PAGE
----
Monographs Details: Marchantia papillata Raddi
Bischler, Hélène, et al. 2005. Marchantiidae. Fl. Neotrop. Monogr. 97: 1--262. (Published by NYBG Press
Synonyms:Marchantia pusilla Nees, Marchantia subandina Spruce, Marchantia papillata subsp. papillata
Description:Species Description - Thallus yellowish or dark green, usually 2.4-3.4 mm wide, usually with narrow, black median band on dorsal side. Margins usually purplish, cell walls thin. Epidermal pores usually 50-84 µm diam., inner opening bounded by cells with straight or slightly convex inner walls. Basal tissue with numerous, purplish sclerotic cells, without mucilage cavities. Ventral scales in 4 rows; appendage of median scales purplish, orange or hyaline, triangular (ratio length/width usually 1-1.7:1), (6-)8-14 cells wide, acute or apiculate, with row of (1-)2-3 cells apically, margins toothed, teeth mostly unicellular, usually 1.8-3.4 times smaller than inner cells, without oil cells; laminal scales purplish or hyaline. Gemma cups nearly entire, crenulate or with some irregular cilia, 1-2 cells long, without papillae on outer side. Stalks of gametangiophores not sheathed basally by large scales. Antheridiophore stalk with 1 narrow, often interrupted band of air chambers or without band, and 2 rhizoid furrows; receptacle palmate, usually 3.5-5.5 mm diam., deeply dissected into 4-7 rays, without papillae on dorsal side. Archegoniophore stalk with single, broad band of air chambers, sometimes splitting into 2 bands, and 2 rhizoid furrows; receptacle nearly symmetrical, usually 3.2-4.4 mm diam., with rounded median projection dorsally, deeply dissected into 5-9 lobes, lobes strongly convex basally, broadened apically; scales of receptacle with sinuose cells apically, ending in row of 1-2 cells. Involucres hyaline at margin, entire or irregularly crenulate. Spores yellow or brown, 24-26 µm diam., with smooth ridges. Gametophytic chromosome number n = 9.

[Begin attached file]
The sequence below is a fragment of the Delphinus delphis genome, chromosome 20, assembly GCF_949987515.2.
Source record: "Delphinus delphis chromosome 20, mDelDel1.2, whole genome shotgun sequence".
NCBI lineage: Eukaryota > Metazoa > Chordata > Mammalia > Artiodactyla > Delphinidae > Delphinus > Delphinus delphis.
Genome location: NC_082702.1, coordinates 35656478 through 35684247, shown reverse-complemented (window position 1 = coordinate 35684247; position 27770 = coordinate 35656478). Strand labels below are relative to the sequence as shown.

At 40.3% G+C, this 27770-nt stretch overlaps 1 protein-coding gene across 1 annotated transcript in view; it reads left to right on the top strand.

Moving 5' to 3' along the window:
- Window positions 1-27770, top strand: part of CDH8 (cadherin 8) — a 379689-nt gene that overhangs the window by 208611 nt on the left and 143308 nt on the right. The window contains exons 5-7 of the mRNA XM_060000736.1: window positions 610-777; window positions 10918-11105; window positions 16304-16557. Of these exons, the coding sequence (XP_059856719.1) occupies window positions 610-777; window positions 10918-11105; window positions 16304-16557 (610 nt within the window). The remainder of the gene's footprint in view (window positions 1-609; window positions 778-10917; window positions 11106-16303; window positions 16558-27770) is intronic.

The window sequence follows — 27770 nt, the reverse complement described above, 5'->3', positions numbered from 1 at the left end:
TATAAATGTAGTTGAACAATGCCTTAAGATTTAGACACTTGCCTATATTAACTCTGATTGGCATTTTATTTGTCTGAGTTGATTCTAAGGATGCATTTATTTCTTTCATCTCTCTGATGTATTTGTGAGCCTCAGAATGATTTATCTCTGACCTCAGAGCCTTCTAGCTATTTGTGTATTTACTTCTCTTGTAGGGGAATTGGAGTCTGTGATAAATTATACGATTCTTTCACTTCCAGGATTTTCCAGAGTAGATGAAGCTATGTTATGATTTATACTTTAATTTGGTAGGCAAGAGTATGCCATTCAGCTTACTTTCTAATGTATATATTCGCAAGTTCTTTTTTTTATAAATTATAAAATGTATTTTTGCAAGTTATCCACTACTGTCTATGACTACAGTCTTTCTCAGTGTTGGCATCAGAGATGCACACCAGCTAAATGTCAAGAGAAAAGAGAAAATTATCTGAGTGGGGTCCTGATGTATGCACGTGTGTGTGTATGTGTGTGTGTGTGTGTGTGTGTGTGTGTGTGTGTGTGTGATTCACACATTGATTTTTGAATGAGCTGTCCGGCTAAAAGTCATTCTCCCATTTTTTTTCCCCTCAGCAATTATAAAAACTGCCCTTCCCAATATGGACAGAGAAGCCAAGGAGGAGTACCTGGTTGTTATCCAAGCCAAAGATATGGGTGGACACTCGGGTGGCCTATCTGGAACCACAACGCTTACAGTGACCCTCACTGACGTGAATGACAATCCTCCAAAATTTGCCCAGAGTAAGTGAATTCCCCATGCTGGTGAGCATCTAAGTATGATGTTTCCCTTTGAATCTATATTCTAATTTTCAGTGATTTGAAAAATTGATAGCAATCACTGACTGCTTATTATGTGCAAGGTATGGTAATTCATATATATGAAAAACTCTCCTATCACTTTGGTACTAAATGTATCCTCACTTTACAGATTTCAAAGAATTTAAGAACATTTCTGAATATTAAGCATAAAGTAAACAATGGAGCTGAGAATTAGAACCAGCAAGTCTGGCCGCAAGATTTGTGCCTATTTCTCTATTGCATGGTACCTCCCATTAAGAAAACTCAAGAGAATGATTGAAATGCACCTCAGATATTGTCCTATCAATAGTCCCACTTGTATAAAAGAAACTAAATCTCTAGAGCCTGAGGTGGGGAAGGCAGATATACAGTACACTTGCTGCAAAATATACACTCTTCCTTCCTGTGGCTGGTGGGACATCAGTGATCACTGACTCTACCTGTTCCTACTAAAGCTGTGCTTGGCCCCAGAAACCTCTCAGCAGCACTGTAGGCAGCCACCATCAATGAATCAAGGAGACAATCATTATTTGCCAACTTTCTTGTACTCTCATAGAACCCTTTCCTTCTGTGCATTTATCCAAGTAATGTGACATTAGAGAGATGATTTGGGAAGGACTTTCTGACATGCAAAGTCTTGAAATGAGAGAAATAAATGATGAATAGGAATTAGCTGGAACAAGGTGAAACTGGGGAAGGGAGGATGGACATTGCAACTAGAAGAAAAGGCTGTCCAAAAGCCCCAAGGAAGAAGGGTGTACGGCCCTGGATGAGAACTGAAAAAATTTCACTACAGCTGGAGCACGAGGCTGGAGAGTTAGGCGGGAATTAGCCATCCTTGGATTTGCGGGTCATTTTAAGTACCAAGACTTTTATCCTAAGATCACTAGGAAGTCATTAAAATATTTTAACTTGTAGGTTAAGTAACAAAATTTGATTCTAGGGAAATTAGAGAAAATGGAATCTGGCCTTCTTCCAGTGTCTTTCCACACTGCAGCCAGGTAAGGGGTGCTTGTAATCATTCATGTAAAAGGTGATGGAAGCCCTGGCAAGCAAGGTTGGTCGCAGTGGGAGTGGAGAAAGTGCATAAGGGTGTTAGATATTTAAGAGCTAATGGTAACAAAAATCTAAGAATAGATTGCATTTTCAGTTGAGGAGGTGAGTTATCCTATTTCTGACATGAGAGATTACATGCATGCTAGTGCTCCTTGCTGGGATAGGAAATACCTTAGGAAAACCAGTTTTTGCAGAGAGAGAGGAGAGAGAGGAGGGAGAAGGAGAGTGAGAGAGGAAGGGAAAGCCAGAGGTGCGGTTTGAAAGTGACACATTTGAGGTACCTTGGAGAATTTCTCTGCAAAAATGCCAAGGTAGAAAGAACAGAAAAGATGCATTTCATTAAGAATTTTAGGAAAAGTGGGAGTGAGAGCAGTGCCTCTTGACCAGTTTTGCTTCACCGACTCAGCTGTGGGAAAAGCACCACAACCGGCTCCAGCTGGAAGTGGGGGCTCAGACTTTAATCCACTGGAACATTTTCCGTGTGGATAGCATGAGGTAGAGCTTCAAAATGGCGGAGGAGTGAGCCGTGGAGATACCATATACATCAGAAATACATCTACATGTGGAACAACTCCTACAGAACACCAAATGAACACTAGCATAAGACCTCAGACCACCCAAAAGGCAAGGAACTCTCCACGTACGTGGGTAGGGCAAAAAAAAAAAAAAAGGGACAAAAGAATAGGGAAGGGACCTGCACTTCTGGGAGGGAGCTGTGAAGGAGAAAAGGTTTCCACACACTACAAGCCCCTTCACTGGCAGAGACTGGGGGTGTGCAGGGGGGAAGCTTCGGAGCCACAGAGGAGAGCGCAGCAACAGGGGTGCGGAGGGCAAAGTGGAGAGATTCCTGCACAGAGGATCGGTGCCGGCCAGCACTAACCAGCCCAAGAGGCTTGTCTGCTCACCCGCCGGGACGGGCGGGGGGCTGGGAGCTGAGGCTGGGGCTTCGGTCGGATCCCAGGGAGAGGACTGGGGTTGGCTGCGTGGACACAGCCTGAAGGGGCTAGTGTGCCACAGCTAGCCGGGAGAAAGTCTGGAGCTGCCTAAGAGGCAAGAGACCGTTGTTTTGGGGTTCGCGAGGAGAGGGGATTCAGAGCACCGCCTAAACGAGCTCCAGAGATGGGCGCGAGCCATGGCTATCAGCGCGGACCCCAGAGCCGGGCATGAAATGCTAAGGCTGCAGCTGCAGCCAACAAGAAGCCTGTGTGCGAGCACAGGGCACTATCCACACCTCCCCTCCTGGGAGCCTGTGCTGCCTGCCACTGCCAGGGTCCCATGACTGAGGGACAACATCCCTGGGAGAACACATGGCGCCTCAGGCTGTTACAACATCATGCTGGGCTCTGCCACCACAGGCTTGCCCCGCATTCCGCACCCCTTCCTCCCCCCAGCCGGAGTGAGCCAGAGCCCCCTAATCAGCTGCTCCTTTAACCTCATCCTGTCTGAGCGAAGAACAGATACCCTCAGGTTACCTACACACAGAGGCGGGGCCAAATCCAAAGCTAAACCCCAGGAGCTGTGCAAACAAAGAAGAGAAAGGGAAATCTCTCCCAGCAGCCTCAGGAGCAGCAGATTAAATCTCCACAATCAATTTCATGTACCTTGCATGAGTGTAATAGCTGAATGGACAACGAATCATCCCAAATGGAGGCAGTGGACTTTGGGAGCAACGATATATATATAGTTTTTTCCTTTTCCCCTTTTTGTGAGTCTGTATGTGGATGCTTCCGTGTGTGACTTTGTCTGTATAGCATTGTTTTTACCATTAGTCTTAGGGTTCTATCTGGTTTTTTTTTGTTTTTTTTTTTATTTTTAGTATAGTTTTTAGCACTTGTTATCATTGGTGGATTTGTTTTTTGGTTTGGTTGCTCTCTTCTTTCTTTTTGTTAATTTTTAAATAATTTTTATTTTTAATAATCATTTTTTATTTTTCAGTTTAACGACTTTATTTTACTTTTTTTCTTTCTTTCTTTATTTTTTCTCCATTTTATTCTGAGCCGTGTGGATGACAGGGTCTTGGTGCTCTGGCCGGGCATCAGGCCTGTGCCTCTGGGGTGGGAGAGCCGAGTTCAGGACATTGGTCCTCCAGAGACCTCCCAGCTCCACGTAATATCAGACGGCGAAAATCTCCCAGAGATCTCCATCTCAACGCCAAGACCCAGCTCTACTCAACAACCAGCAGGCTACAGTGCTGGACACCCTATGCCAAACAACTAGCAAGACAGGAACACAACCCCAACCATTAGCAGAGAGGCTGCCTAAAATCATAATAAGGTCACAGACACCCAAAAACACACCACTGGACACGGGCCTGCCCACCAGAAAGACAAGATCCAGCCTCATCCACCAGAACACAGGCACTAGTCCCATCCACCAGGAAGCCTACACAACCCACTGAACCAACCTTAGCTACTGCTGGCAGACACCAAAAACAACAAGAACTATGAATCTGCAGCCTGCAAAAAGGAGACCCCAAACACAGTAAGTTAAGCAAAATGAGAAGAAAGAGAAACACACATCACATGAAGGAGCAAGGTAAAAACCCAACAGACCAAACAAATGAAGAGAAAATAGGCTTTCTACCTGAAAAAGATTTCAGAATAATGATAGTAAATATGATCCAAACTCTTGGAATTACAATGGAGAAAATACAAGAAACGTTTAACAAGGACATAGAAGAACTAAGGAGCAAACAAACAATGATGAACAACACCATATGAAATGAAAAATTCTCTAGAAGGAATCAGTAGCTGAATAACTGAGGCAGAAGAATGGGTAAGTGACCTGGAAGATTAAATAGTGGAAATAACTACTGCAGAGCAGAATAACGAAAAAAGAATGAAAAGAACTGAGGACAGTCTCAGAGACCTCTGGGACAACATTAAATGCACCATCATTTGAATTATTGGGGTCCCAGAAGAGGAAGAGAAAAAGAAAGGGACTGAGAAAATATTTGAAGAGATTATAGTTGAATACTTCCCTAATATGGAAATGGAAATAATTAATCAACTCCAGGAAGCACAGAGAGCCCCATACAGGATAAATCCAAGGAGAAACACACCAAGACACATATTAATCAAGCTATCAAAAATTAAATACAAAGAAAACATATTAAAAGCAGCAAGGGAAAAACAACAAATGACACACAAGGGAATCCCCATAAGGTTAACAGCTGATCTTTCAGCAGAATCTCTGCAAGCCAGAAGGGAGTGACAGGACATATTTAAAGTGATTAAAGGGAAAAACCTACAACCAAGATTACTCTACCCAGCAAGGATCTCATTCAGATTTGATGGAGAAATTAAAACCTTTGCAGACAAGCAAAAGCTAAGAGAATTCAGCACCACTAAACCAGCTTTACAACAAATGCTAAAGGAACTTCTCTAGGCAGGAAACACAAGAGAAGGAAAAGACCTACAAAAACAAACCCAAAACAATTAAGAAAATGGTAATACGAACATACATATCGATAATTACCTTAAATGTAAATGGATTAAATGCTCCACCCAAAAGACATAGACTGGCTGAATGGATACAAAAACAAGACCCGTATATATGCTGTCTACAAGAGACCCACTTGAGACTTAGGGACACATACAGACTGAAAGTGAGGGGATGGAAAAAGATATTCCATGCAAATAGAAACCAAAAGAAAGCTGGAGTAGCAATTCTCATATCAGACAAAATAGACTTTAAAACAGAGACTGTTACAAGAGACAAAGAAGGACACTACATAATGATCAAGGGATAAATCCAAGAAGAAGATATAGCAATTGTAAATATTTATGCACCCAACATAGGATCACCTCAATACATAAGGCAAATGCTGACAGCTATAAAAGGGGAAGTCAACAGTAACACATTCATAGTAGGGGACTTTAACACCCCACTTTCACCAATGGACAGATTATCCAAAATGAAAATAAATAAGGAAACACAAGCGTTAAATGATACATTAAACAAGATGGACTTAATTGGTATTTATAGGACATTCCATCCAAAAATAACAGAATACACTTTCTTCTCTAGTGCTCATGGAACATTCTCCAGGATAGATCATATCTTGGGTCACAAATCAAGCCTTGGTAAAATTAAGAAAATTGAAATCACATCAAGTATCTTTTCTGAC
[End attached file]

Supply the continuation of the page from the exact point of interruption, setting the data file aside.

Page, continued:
The species is common only in SE Brazil, rare elsewhere, and grows on soil and soil over rocks, often near water edges, mainly at low elevations (0-500 m), but has been collected up to 1200 m in Argentina.
Marchantia papillata comprises 2 subspecies, the neotropical subsp. papillata and the Asiatic subsp. grossibarba (Steph.) Bischl., distinguished mainly by the shape of the appendage of the median scales. Additionally, subsp. grossibarba is more robust, nearly all parts of the plants being larger, and the lobes and rays of the female and male receptacles are more numerous.The shape of the female receptacle, with lobes costate basally and broadened apically, separate M. papillata subsp. papillata from the other species of subgen. Chlamidium. The scales of the female receptacle have sinuose cells apically. Spore wall ornamentation in M. papillata is also distinctive.Marchantia papillata subsp. papillata is most closely related to M. inflexa, and sometimes the 2 have been considered conspecific (see under the latter species).
Distribution and Ecology: Marchantia papillata subsp, papillata is known in the Neotropics from 2°S to 35°S, from Ecuador (without locality), Peru (Huanuco, Lima (Carrillo & Chanco, 1971), San Martin), Brazil (Amazonas, Mato Grosso, Minas Gerais, Paraná, Rio de Janeiro, Rio Grande do Sul (Vianna, 1976), Santa Catharina, Sao Paulo), Bolivia (Santa Cruz, Tarija), Chile (without locality), Paraguay, Argentina (Buenos Aires, Córdoba, Jujuy, Misiones, Tucumán (Hässel de Menéndez, 1963)), to Uruguay (Hässel de Menéndez, 1964).
Amazonas Brazil South America
| São Paulo Brazil South America
| Mato Grosso Brazil South America
| Rio de Janeiro Brazil South America
| Santa Catarina Brazil South America
| Minas Gerais Brazil South America
| Paraná Brazil South America
| Jujuy Argentina South America
| Córdoba Argentina South America
| Buenos Aires Argentina South America
| Misiones Argentina South America
| Ecuador South America
| Chile South America
| Santa Cruz Bolivia South America
| Tarija Bolivia South America
| Central Paraguay South America
| Paraguarí Paraguay South America
| Huánuco Peru South America
| San Martín Peru South America